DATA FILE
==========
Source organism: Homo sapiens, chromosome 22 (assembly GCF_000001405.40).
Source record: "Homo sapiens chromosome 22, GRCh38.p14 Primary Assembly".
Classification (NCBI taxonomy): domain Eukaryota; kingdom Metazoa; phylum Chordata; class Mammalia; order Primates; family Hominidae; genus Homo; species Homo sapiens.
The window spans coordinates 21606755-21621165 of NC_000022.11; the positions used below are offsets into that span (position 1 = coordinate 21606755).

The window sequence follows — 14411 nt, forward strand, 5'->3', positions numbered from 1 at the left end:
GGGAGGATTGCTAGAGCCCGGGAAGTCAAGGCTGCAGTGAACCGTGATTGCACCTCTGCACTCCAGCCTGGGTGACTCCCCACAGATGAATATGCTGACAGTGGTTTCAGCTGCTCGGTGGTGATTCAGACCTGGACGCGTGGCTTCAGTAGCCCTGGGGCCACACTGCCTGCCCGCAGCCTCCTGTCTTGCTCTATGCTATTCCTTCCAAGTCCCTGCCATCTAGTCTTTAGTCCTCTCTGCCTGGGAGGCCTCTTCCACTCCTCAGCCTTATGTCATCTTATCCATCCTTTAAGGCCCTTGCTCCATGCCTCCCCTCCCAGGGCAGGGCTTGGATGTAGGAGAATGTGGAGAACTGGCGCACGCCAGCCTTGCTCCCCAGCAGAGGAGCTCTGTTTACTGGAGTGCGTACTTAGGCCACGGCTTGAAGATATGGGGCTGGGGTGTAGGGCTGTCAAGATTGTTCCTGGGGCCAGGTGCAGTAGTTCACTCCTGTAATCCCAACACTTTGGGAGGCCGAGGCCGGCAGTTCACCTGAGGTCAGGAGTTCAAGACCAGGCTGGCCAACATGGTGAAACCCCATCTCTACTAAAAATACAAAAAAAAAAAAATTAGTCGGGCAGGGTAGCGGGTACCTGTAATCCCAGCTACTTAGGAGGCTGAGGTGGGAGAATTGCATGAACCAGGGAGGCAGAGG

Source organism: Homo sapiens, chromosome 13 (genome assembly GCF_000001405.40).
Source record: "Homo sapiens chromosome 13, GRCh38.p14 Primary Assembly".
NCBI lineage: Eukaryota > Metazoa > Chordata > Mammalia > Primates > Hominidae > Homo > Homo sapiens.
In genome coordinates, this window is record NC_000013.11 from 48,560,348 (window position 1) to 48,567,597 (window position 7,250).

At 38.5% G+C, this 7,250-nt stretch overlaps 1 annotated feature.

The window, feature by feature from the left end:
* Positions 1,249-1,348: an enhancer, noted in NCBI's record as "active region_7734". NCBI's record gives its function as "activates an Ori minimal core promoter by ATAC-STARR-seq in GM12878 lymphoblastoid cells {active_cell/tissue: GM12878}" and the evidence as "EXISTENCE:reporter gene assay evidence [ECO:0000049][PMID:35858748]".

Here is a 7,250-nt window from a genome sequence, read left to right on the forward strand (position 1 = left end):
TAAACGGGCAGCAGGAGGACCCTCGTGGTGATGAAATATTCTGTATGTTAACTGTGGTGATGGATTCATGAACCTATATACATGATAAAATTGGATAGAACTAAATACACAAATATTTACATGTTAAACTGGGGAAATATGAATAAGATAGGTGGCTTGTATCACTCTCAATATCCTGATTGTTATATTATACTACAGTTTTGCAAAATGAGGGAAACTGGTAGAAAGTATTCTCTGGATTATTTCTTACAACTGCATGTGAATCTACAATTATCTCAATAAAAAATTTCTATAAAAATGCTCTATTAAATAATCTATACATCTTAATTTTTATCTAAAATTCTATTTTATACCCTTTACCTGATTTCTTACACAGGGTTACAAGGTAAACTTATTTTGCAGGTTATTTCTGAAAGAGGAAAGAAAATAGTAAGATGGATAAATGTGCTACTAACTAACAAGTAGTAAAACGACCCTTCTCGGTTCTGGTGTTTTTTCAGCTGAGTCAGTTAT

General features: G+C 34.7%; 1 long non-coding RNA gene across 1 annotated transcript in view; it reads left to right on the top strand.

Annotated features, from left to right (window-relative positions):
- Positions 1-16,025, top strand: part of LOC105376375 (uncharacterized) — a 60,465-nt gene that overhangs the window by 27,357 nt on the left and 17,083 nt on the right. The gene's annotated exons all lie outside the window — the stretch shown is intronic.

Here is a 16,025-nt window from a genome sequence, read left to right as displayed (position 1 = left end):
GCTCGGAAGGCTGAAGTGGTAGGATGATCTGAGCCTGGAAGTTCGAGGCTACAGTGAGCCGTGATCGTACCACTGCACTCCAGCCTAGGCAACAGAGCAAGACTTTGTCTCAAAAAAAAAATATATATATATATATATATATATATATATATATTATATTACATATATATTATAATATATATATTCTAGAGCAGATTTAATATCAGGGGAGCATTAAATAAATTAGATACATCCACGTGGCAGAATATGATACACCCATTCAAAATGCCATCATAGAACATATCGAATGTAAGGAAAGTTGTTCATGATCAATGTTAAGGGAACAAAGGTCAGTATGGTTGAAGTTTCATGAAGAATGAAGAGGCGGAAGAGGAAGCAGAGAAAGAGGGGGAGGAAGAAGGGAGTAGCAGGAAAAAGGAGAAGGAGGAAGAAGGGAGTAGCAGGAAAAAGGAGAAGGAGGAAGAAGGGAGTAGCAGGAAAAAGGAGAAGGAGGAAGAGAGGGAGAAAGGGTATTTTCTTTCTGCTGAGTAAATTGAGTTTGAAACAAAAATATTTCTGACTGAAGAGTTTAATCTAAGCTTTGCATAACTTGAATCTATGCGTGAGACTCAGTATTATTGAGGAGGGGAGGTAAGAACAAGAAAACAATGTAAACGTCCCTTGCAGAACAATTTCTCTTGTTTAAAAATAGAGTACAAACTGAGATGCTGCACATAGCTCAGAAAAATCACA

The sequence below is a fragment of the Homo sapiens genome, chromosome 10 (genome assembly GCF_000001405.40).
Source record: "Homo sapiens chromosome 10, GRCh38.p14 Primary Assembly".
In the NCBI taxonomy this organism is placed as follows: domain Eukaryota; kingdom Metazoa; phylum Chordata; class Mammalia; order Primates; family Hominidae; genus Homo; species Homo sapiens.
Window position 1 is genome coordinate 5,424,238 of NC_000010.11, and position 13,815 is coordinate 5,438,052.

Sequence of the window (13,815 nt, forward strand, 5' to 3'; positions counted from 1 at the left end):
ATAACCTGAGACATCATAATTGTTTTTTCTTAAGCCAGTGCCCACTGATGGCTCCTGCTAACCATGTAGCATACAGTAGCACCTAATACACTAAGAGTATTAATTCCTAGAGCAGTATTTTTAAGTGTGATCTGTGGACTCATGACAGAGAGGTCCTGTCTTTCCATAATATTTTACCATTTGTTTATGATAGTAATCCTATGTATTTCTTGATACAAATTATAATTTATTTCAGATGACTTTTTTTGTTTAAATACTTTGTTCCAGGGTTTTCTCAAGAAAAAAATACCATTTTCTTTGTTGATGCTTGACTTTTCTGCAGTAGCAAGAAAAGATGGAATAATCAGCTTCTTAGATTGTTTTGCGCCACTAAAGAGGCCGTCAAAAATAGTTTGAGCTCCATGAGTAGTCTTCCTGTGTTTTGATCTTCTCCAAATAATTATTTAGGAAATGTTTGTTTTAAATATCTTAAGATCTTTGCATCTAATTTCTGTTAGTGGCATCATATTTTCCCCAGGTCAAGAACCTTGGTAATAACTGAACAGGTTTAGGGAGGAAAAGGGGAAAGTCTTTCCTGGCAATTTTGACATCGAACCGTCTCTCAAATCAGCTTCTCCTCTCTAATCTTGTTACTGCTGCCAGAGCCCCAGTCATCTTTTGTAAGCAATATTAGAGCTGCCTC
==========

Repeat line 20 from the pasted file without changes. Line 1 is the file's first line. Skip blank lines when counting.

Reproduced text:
GCTCGGAAGGCTGAAGTGGTAGGATGATCTGAGCCTGGAAGTTCGAGGCTACAGTGAGCCGTGATCGTACCACTGCACTCCAGCCTAGGCAACAGAGCAAGACTTTGTCTCAAAAAAAAAATATATATATATATATATATATATATATATATATTATATTACATATATATTATAATATATATATTCTAGAGCAGATTTAATATCAGGGGAGCATTAAATAAATTAGATACATCCACGTGGCAGAATATGATACACCCATTCAAAATGCCATCATAGAACATATCGAATGTAAGGAAAGTTGTTCATGATCAATGTTAAGGGAACAAAGGTCAGTATGGTTGAAGTTTCATGAAGAATGAAGAGGCGGAAGAGGAAGCAGAGAAAGAGGGGGAGGAAGAAGGGAGTAGCAGGAAAAAGGAGAAGGAGGAAGAAGGGAGTAGCAGGAAAAAGGAGAAGGAGGAAGAAGGGAGTAGCAGGAAAAAGGAGAAGGAGGAAGAGAGGGAGAAAGGGTATTTTCTTTCTGCTGAGTAAATTGAGTTTGAAACAAAAATATTTCTGACTGAAGAGTTTAATCTAAGCTTTGCATAACTTGAATCTATGCGTGAGACTCAGTATTATTGAGGAGGGGAGGTAAGAACAAGAAAACAATGTAAACGTCCCTTGCAGAACAATTTCTCTTGTTTAAAAATAGAGTACAAACTGAGATGCTGCACATAGCTCAGAAAAATCACA